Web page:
Thursday, November 19, 2009

The Latest GOP Duplicity: Khalid Sheikh Mohammed

As we all know by now, last week Attorney General Eric Holder decided to give (you all know the phrase) "accused mastermind of the September 11 attacks" Khalid Sheikh Mohammed his day in civilian court. As was to be expected, the GOP is on the attack. Here are some of the things they are saying about the dangers of not trying KSM in our esteemed military tribunals:



"Mohammad is a terrorist--is alleged to be a terrorist. ... The United States court system was not designed to handle unlawful enemy combatants."

"It represents a historic change in how we treat those who are at war with the United States. It is going to create a lot of complications once we are at trial."

--Sen. Jeff Sessions (R-Alabama)



"I don't know how you can make a statement that failure to convict is not an option, when you have got juries in this country. I think a lot of Americans thought O.J. Simpson ought to have been convicted for murder rather than be in jail for what he is jail for now... I'm a farmer not a lawyer but I just want to make that observation."

-- Sen. Chuck Grassley (R-Iowa)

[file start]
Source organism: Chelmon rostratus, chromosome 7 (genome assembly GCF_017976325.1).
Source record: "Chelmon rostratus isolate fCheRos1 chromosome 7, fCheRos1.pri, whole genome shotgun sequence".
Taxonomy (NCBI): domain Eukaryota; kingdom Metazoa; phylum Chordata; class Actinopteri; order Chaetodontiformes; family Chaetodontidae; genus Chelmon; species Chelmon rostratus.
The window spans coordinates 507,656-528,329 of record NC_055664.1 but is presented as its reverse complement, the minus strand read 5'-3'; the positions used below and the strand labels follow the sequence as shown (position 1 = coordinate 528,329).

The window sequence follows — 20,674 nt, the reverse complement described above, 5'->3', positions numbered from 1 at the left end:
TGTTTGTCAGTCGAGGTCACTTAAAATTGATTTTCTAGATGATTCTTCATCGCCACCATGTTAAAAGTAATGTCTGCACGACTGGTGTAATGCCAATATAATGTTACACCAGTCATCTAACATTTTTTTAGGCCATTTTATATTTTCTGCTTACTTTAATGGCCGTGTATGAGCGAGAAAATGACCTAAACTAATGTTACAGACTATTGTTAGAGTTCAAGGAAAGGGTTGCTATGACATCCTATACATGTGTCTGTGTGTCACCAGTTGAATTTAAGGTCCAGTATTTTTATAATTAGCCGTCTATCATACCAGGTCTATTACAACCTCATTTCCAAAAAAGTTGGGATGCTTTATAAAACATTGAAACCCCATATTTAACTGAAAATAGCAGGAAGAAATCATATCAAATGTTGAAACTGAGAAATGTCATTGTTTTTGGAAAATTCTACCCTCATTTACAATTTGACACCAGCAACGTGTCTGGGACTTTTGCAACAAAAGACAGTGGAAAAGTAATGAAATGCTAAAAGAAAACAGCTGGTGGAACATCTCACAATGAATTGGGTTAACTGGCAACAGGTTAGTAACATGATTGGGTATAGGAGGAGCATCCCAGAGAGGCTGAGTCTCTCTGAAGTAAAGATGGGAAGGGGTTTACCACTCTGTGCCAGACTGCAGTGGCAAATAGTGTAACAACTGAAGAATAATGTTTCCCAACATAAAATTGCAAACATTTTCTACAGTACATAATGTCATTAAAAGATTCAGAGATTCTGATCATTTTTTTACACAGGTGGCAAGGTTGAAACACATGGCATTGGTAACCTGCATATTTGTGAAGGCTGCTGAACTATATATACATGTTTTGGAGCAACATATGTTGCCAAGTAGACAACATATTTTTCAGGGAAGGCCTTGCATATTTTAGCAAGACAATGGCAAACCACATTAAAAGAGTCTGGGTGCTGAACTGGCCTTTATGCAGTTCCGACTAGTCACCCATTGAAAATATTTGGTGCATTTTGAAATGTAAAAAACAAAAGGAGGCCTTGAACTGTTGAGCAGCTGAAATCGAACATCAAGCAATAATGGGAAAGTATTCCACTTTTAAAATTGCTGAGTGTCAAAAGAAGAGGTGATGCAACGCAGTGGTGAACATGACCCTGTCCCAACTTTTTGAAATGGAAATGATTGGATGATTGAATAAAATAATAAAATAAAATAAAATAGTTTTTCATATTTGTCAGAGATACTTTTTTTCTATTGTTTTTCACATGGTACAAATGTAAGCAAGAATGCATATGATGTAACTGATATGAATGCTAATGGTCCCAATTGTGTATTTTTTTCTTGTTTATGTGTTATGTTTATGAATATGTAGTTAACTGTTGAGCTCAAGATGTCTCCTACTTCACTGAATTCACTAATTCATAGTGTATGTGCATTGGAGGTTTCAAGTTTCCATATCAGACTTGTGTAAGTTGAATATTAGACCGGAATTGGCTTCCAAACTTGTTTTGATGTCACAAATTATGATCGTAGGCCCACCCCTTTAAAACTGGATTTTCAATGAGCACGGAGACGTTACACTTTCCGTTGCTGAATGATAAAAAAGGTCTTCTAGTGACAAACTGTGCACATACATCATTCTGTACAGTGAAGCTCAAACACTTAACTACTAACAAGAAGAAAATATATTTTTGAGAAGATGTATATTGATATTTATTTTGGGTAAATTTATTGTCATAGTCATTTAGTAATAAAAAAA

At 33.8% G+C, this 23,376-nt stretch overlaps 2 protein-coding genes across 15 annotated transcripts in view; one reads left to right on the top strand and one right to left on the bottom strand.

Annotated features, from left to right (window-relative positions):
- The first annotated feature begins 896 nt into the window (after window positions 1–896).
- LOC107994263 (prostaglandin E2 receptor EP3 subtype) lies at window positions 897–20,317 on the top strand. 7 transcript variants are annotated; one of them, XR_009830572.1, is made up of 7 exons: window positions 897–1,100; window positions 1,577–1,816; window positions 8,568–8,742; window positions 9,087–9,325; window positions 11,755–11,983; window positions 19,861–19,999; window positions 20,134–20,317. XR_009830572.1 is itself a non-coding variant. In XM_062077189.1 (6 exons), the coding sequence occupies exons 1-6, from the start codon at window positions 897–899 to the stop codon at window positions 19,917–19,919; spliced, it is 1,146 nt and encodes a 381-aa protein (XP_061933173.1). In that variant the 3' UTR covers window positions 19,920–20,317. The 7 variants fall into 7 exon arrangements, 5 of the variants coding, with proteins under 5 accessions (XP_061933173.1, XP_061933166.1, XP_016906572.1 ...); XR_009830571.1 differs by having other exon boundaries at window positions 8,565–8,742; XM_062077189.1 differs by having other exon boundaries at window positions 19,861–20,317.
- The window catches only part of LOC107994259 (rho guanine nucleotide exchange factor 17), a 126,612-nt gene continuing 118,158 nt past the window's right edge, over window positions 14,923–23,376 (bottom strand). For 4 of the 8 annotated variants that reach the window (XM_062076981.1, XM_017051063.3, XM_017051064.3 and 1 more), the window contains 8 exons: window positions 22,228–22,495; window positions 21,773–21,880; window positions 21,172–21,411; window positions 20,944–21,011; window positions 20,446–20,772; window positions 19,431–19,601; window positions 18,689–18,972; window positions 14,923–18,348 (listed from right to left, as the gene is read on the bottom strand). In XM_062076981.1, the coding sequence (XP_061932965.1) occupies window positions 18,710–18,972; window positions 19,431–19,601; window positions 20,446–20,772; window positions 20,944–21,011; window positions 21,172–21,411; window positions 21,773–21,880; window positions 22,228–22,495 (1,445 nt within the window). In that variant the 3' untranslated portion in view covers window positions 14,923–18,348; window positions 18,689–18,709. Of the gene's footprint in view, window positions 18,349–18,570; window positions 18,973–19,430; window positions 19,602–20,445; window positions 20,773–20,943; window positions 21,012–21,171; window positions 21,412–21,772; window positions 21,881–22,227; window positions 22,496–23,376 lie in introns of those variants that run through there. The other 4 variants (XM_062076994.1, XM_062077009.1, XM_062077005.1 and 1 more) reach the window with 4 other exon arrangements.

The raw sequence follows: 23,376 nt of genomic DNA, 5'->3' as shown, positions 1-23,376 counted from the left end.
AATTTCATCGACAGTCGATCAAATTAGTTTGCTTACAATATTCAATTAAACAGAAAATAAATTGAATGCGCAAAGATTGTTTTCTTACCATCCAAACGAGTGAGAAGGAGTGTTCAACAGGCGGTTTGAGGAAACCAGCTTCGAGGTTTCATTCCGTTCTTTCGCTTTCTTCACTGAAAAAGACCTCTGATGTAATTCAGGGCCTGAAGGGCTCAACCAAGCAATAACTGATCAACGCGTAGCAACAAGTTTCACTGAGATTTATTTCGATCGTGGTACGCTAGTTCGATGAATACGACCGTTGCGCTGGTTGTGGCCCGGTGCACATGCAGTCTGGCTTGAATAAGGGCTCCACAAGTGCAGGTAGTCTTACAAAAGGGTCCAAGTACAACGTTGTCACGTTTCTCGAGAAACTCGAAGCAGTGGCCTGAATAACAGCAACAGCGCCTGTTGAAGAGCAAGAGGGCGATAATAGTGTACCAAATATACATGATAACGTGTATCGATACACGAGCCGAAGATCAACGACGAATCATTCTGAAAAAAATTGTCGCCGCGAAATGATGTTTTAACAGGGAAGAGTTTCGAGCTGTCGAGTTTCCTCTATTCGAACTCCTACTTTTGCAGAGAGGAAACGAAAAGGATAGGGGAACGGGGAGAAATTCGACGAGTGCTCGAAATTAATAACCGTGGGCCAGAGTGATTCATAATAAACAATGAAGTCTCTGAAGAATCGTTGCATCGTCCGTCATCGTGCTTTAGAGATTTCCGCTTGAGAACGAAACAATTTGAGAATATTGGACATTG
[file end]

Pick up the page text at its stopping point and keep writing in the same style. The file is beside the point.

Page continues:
"... a perversion of the justice system."

--Sen. Lindsey Graham (R-South Carolina)



Former Attorney General John Ashcroft, in an interview with NBC, said the administration's decision to turn to the civilian court system "may be a new level of repudiation" of the notion that the United States is undertaking a war on terror.

-- AP, Giuliani against trying Mohammed in civilian court



"The president is unilaterally ending the war against terrorism and returning us to a pre-September 11 law enforcement regime. ... Because the trials will take place in federal court. The president is conferring Constitutional rights on enemy combatants who are not entitled to Constitutional rights."

-- Rep. Peter King (R-New York)




"The reality is, we are breaking precedent here. ... The reality is, he would get a fair trial there (in a military tribunal). A case like this, the government is put on trial. The more exciting headlines will be the headlines against the government. The headlines will be, '180 Waterboardings. The CIA did this terrible thing and that terrible thing to me.' Some of it will be lies and some of it will be true."

"It's a political decision because I believe this is being done to satisfy left-wing critics who all during the last two or three years have campaigned against these military tribunals."


-- Rudy Giuliani